A silver lining, among multiple, for the Atlanta Falcons in the debacle that was the 2013 season has to be the play of rookie linebacker Joplo Bartu. As an undrafted free agent out of little-known Texas State University, Bartu found his way into the Falcons' starting lineup due to multiple injuries.
Bartu showed his versatility by filling the void at both outside linebacker spots after injuries to incumbent starters Kroy Biermann and Sean Weatherspoon.
In defensive coordinator Mike Nolan's multiple-scheme defense, Bartu is truly the hybrid that can be moved around the formation in an attempt to create mismatches. He's athletic enough to be left alone in man coverage on tight ends, explosive enough to shoot gaps on blitzes, and savvy enough improvise on broken plays.
Alongside Weatherspoon and fellow rookie linebacker Paul Worrilow, the Falcons' brass may have uncovered one of the league's next best linebacker corps—that should still include Biermann, but only on a rotational basis.
Perfect Schematic Fit
Nolan's defense, as presently constructed, operates out of an even-front alignment but incorporates many odd-front principles. In the base 4-3 alignment, Biermann often lines up as a defensive end, where he's expected to terrorize quarterbacks, or a strong-side linebacker, where he covers tight ends and defends the run.
Ever since Biermann was drafted by the Falcons in the fifth round in 2008, he instantly became a fan favorite. With first-round bust Jamaal Anderson mired in a slump which somehow lasted his entire career, fans clamored for an end to complement resident star John Abraham.
After Biermann accumulated five sacks in 2009, which happened to be five times the total of Anderson's amount that season, a local star was born. The Falcons finally found their man.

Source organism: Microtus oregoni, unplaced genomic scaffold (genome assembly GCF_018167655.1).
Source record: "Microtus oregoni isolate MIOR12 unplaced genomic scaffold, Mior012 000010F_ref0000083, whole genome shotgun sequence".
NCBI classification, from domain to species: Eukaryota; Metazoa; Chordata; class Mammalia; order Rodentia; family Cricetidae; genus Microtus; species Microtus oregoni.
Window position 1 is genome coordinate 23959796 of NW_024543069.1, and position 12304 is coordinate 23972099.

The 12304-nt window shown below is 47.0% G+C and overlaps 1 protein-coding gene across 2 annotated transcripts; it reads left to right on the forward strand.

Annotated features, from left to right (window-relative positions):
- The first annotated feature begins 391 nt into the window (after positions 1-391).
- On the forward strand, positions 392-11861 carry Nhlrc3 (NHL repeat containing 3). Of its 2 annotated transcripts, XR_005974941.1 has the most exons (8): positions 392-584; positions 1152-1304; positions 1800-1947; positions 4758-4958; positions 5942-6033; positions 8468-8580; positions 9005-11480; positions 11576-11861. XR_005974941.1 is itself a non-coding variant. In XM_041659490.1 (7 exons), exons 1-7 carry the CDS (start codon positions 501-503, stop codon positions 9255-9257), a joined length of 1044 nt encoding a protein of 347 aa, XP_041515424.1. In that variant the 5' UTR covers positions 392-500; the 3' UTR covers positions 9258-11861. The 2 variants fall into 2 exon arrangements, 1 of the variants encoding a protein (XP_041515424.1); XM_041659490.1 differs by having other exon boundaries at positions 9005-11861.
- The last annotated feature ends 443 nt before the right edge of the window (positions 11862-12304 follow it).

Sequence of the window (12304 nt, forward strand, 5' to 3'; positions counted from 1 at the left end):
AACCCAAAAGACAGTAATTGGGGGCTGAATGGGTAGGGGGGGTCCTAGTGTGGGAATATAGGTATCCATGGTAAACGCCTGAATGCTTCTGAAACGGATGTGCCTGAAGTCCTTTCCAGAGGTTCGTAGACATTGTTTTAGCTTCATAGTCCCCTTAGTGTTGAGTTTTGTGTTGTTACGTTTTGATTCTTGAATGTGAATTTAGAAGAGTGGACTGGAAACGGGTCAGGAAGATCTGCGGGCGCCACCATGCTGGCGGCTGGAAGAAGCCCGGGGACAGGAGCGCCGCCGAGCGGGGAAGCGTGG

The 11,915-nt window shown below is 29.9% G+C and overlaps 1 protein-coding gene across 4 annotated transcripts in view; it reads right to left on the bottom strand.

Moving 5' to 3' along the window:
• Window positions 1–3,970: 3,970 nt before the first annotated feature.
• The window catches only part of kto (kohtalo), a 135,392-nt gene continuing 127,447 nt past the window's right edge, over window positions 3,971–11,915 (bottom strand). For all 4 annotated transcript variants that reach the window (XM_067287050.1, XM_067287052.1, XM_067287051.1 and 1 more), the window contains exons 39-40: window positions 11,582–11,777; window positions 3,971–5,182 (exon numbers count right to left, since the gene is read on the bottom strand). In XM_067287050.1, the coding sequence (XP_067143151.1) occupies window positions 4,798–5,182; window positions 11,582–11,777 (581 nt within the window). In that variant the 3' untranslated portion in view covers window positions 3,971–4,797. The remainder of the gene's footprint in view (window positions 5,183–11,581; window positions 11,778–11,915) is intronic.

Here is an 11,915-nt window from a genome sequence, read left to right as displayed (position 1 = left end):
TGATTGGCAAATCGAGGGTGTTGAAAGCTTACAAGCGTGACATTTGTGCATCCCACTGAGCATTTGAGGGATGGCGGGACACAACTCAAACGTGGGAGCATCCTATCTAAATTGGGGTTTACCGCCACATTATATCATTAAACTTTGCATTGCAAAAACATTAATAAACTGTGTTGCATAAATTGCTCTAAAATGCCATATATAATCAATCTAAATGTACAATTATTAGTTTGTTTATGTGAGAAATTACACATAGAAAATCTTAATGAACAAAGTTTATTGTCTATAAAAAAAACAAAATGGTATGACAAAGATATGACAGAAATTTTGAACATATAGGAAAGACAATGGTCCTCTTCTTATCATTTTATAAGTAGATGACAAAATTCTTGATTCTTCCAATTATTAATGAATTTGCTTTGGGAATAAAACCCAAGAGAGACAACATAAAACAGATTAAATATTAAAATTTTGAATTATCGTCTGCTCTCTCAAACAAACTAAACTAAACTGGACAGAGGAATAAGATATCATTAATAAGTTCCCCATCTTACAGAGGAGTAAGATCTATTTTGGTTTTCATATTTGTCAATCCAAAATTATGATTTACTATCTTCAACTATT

Or did they?
Those five sacks are still Biermann's career-high total, and even the staunchest supporter would have a hard time convincing us he's an impact player. He's simply a good rotational piece, which every defense needs.
He's an athletic guy who can do many things. He just doesn't excel at any of them. As a strong-side linebacker, he often looks out of place in coverage. He's athletic enough to do it periodically, but you wouldn't see a championship defense deploying him in that manner.
As a defensive end he's a "J.A.G." (just another guy) who shouldn't be counted on to generate the type of production that would put the Falcons over the top.
Nolan's fingerprints are all over one of the league's best defenses in the San Francisco 49ers—with whom he served as head coach from 2005 to 2008.
Nolan's San Francisco defenses were a pure 3-4 outfit. Led by inside linebackers Patrick Willis and Takeo Spikes, those defenses were fast and physical with explosive personnel.
Nolan inherited a 4-3-based team in Atlanta, but with pieces like Worrilow, Weatherspoon and Bartu, Nolan has a great chance to fully convert Atlanta to a 3-4.
If the Falcons are fortunate enough to be able to draft UCLA's outside linebacker Anthony Barr with the sixth overall selection, that transformation could happen sooner than we think. Can you imagine a defense with Barr, Weatherspoon, Worrilow and Bartu manning the four 'backer spots?
Now that's scary!